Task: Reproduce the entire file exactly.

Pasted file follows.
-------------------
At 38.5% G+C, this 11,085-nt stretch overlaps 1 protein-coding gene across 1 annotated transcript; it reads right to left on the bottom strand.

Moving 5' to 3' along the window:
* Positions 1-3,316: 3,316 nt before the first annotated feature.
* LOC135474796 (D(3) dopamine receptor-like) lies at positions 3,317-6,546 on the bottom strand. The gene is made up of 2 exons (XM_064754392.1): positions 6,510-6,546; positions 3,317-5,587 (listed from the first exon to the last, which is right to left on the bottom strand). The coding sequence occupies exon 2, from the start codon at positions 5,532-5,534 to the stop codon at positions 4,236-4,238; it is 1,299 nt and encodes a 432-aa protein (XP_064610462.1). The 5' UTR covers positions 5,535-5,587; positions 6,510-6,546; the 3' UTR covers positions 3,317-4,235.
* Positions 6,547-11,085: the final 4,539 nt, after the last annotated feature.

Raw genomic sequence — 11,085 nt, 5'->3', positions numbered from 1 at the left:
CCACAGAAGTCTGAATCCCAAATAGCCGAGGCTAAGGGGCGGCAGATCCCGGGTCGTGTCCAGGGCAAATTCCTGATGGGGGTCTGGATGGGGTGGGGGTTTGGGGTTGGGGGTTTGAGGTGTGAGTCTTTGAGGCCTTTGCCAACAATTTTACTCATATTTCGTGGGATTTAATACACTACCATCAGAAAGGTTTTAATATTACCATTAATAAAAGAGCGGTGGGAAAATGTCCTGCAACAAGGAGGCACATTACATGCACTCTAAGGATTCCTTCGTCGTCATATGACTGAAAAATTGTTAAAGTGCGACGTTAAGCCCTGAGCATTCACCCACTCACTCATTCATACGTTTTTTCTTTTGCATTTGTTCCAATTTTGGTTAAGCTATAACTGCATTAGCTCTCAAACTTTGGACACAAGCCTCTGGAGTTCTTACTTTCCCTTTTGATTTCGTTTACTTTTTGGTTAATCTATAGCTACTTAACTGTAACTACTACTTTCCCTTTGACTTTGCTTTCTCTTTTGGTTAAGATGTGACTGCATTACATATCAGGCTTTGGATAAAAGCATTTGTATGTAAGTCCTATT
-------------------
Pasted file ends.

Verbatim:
At 38.5% G+C, this 11,085-nt stretch overlaps 1 protein-coding gene across 1 annotated transcript; it reads right to left on the bottom strand.

Moving 5' to 3' along the window:
* Positions 1-3,316: 3,316 nt before the first annotated feature.
* LOC135474796 (D(3) dopamine receptor-like) lies at positions 3,317-6,546 on the bottom strand. The gene is made up of 2 exons (XM_064754392.1): positions 6,510-6,546; positions 3,317-5,587 (listed from the first exon to the last, which is right to left on the bottom strand). The coding sequence occupies exon 2, from the start codon at positions 5,532-5,534 to the stop codon at positions 4,236-4,238; it is 1,299 nt and encodes a 432-aa protein (XP_064610462.1). The 5' UTR covers positions 5,535-5,587; positions 6,510-6,546; the 3' UTR covers positions 3,317-4,235.
* Positions 6,547-11,085: the final 4,539 nt, after the last annotated feature.

Raw genomic sequence — 11,085 nt, 5'->3', positions numbered from 1 at the left:
CCACAGAAGTCTGAATCCCAAATAGCCGAGGCTAAGGGGCGGCAGATCCCGGGTCGTGTCCAGGGCAAATTCCTGATGGGGGTCTGGATGGGGTGGGGGTTTGGGGTTGGGGGTTTGAGGTGTGAGTCTTTGAGGCCTTTGCCAACAATTTTACTCATATTTCGTGGGATTTAATACACTACCATCAGAAAGGTTTTAATATTACCATTAATAAAAGAGCGGTGGGAAAATGTCCTGCAACAAGGAGGCACATTACATGCACTCTAAGGATTCCTTCGTCGTCATATGACTGAAAAATTGTTAAAGTGCGACGTTAAGCCCTGAGCATTCACCCACTCACTCATTCATACGTTTTTTCTTTTGCATTTGTTCCAATTTTGGTTAAGCTATAACTGCATTAGCTCTCAAACTTTGGACACAAGCCTCTGGAGTTCTTACTTTCCCTTTTGATTTCGTTTACTTTTTGGTTAATCTATAGCTACTTAACTGTAACTACTACTTTCCCTTTGACTTTGCTTTCTCTTTTGGTTAAGATGTGACTGCATTACATATCAGGCTTTGGATAAAAGCATTTGTATGTAAGTCCTATT